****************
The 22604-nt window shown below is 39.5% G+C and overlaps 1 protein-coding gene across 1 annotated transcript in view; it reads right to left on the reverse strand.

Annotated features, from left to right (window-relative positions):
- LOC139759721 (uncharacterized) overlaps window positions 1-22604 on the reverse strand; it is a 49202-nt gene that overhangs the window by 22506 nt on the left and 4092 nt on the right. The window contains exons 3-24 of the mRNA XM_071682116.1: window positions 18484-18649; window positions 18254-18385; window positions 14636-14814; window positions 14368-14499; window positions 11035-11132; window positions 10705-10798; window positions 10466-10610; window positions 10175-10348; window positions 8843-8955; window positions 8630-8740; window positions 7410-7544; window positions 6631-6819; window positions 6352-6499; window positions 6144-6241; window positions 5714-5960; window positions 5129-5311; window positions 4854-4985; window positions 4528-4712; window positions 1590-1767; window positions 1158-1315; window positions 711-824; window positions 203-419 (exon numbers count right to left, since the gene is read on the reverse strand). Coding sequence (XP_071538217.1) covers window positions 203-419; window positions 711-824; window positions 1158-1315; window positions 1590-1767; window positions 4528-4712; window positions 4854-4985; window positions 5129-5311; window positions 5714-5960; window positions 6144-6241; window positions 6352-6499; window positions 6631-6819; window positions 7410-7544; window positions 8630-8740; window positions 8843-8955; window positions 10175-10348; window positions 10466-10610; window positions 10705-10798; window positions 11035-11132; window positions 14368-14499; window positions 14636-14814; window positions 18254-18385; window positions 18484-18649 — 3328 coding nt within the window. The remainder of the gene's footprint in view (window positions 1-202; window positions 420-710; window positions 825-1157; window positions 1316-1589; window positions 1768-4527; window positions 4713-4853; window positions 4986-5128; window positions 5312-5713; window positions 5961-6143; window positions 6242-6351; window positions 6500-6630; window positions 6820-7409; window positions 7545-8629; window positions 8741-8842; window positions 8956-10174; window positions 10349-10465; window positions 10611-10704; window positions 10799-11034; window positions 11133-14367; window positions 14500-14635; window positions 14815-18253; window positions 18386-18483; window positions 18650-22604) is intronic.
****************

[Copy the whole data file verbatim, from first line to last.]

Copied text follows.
The 22604-nt window shown below is 39.5% G+C and overlaps 1 protein-coding gene across 1 annotated transcript in view; it reads right to left on the reverse strand.

Annotated features, from left to right (window-relative positions):
- LOC139759721 (uncharacterized) overlaps window positions 1-22604 on the reverse strand; it is a 49202-nt gene that overhangs the window by 22506 nt on the left and 4092 nt on the right. The window contains exons 3-24 of the mRNA XM_071682116.1: window positions 18484-18649; window positions 18254-18385; window positions 14636-14814; window positions 14368-14499; window positions 11035-11132; window positions 10705-10798; window positions 10466-10610; window positions 10175-10348; window positions 8843-8955; window positions 8630-8740; window positions 7410-7544; window positions 6631-6819; window positions 6352-6499; window positions 6144-6241; window positions 5714-5960; window positions 5129-5311; window positions 4854-4985; window positions 4528-4712; window positions 1590-1767; window positions 1158-1315; window positions 711-824; window positions 203-419 (exon numbers count right to left, since the gene is read on the reverse strand). Coding sequence (XP_071538217.1) covers window positions 203-419; window positions 711-824; window positions 1158-1315; window positions 1590-1767; window positions 4528-4712; window positions 4854-4985; window positions 5129-5311; window positions 5714-5960; window positions 6144-6241; window positions 6352-6499; window positions 6631-6819; window positions 7410-7544; window positions 8630-8740; window positions 8843-8955; window positions 10175-10348; window positions 10466-10610; window positions 10705-10798; window positions 11035-11132; window positions 14368-14499; window positions 14636-14814; window positions 18254-18385; window positions 18484-18649 — 3328 coding nt within the window. The remainder of the gene's footprint in view (window positions 1-202; window positions 420-710; window positions 825-1157; window positions 1316-1589; window positions 1768-4527; window positions 4713-4853; window positions 4986-5128; window positions 5312-5713; window positions 5961-6143; window positions 6242-6351; window positions 6500-6630; window positions 6820-7409; window positions 7545-8629; window positions 8741-8842; window positions 8956-10174; window positions 10349-10465; window positions 10611-10704; window positions 10799-11034; window positions 11133-14367; window positions 14500-14635; window positions 14815-18253; window positions 18386-18483; window positions 18650-22604) is intronic.